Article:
On a tight deadline this week, so let’s get straight to the news:
- MLS indeed awarded St. Louis an MLS franchise this week as had been hinted, to begin play in 2022. “St. Louis has always been and will continue to be one of the great historic soccer cities throughout the United States,” said MLS commissioner Don Garber, failing to note that this soccer tradition didn’t help when St. Louis voters rejected giving sales-tax money to the team for a new stadium in 2017, but once the city and state went ahead and approved about the same $60 million in public funding in 2018, it was all good.
- Here’s an article about how Mesa, Arizona is “saving $22 million” by paying off $45 million in spring-training stadium debt early instead of continuing to make payments through 2032. Which, no, that’s not how borrowing money works: Yes, Mesa now gets to avoid interest payments, but it also no longer has $45 million sitting around, meaning it either needs to cut back on spending or take out new debt to pay for stuff that that $45 million would have paid for, which will result in, yep, more interest payments. Choosing when to pay off bonds isn’t a funding issue, it’s a bookkeeping one; I’m not sure why so many journalists can’t understand this, but it’s probably millennials’ fault somehow.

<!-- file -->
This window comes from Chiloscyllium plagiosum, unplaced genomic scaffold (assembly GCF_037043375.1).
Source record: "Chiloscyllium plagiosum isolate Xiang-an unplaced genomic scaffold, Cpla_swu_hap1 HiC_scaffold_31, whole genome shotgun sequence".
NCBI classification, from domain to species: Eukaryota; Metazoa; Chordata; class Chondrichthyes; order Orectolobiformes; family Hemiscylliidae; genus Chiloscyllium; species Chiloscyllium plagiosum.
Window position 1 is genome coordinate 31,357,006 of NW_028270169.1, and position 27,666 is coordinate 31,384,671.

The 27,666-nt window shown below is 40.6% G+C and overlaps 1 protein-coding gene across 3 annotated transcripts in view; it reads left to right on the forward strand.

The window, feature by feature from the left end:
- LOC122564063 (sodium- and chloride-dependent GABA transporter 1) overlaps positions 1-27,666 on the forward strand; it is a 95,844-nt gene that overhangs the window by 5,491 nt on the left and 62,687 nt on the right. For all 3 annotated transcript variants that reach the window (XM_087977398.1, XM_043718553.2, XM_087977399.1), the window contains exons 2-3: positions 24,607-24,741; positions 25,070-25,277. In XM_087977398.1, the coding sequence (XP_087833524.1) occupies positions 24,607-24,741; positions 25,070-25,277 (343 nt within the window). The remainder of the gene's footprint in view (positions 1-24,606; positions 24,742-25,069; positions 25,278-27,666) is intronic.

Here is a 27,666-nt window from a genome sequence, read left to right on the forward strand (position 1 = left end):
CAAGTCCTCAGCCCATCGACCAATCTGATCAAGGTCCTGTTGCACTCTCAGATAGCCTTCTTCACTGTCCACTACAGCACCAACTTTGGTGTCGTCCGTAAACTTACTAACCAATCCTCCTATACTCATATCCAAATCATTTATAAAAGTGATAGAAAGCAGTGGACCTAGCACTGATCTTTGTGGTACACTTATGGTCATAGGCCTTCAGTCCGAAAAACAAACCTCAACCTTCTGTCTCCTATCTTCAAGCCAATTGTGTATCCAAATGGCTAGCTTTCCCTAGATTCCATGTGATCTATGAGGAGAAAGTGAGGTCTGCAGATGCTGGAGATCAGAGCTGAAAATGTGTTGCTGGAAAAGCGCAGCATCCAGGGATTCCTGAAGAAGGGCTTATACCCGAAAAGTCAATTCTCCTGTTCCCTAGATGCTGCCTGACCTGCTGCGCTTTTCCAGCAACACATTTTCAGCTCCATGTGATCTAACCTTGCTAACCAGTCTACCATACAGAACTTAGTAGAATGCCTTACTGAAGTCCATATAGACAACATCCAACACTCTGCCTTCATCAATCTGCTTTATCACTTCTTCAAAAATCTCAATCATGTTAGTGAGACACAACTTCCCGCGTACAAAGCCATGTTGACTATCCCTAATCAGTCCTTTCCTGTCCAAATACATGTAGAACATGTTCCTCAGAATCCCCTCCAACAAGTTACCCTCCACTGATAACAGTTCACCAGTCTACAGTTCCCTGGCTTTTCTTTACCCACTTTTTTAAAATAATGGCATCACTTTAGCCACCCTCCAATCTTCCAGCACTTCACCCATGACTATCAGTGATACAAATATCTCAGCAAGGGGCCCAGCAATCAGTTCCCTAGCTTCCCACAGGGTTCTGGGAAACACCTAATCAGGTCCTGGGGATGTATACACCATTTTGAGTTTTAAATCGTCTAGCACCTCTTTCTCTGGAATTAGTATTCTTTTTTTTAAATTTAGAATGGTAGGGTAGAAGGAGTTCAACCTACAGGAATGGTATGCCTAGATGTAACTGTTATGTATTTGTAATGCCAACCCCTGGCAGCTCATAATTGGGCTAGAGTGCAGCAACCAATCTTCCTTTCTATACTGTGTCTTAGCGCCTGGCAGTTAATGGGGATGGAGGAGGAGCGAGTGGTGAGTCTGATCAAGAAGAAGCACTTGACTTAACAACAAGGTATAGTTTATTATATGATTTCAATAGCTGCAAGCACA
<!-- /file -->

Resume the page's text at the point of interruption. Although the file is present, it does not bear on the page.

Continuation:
- And here’s an article about how Nassau County’s executive wrote an op-ed for another site calling the New York Islanders arena deal “a hat trick for Nassau County.” Remember, kids: If you study hard and eat your spinach and grow up to be an elected official, not only to you get to write in the newspaper about how great your decisions are, but other people will write articles about how your decisions are great because you wrote an op-ed saying they are!
- On the other hand, if you try to bill a company $50,000 for negotiating a stadium naming-rights fee with the public authority you’re in charge of, you might get in trouble and have to resign! Politics is only fun and games until somebody gets an eye put out!
- The Kansas City T-Bones indy league baseball team is getting evicted for nonpayment of rent on its stadium, and I, for one, hope it will involve a tractor parked on home plate.
- “Should the White Sox leave Chicago?” asks Chicago Magazine, apparently because the White Sox aren’t drawing as well as the Cubs, though they are drawing better than eight other MLB teams despite heading for their seventh consecutive losing record. Maybe they could move to Charlotte or Las Vegas, suggests the article, noting in a coup de grace, “The Chicago Public Library holds twice as many books about the Cubs (274) as the Sox (131).” I’m sold — Charlotte may have barely one-third the TV households as Chicago, but I bet the CharlSox would dominate the public library, and that’s priceless.